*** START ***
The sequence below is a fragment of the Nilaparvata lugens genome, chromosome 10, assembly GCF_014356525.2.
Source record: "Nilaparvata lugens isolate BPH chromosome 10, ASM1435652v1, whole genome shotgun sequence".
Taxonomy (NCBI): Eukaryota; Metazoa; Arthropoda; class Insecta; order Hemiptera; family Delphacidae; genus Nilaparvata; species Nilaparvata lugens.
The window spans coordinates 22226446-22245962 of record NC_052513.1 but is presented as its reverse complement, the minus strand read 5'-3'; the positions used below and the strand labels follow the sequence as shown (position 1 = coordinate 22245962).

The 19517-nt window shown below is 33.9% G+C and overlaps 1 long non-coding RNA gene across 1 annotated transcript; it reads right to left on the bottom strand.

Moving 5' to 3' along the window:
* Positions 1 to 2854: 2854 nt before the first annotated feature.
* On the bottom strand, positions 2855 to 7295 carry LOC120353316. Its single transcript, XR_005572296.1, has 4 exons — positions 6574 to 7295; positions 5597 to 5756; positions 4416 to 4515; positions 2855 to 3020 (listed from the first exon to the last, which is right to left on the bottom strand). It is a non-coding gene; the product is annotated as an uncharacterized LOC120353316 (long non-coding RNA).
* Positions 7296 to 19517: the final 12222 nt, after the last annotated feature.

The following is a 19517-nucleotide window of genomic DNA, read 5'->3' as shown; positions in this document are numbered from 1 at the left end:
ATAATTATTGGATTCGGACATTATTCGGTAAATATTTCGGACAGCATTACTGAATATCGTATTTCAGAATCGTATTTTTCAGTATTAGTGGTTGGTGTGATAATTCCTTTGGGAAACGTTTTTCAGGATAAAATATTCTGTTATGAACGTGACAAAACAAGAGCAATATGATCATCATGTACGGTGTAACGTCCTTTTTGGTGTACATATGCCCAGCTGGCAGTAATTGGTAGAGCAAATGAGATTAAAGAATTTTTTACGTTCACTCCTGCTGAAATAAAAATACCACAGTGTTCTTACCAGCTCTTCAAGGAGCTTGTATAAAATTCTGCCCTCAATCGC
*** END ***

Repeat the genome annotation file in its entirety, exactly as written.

The sequence below is a fragment of the Nilaparvata lugens genome, chromosome 10, assembly GCF_014356525.2.
Source record: "Nilaparvata lugens isolate BPH chromosome 10, ASM1435652v1, whole genome shotgun sequence".
Taxonomy (NCBI): Eukaryota; Metazoa; Arthropoda; class Insecta; order Hemiptera; family Delphacidae; genus Nilaparvata; species Nilaparvata lugens.
The window spans coordinates 22226446-22245962 of record NC_052513.1 but is presented as its reverse complement, the minus strand read 5'-3'; the positions used below and the strand labels follow the sequence as shown (position 1 = coordinate 22245962).

The 19517-nt window shown below is 33.9% G+C and overlaps 1 long non-coding RNA gene across 1 annotated transcript; it reads right to left on the bottom strand.

Moving 5' to 3' along the window:
* Positions 1 to 2854: 2854 nt before the first annotated feature.
* On the bottom strand, positions 2855 to 7295 carry LOC120353316. Its single transcript, XR_005572296.1, has 4 exons — positions 6574 to 7295; positions 5597 to 5756; positions 4416 to 4515; positions 2855 to 3020 (listed from the first exon to the last, which is right to left on the bottom strand). It is a non-coding gene; the product is annotated as an uncharacterized LOC120353316 (long non-coding RNA).
* Positions 7296 to 19517: the final 12222 nt, after the last annotated feature.

The following is a 19517-nucleotide window of genomic DNA, read 5'->3' as shown; positions in this document are numbered from 1 at the left end:
ATAATTATTGGATTCGGACATTATTCGGTAAATATTTCGGACAGCATTACTGAATATCGTATTTCAGAATCGTATTTTTCAGTATTAGTGGTTGGTGTGATAATTCCTTTGGGAAACGTTTTTCAGGATAAAATATTCTGTTATGAACGTGACAAAACAAGAGCAATATGATCATCATGTACGGTGTAACGTCCTTTTTGGTGTACATATGCCCAGCTGGCAGTAATTGGTAGAGCAAATGAGATTAAAGAATTTTTTACGTTCACTCCTGCTGAAATAAAAATACCACAGTGTTCTTACCAGCTCTTCAAGGAGCTTGTATAAAATTCTGCCCTCAATCGC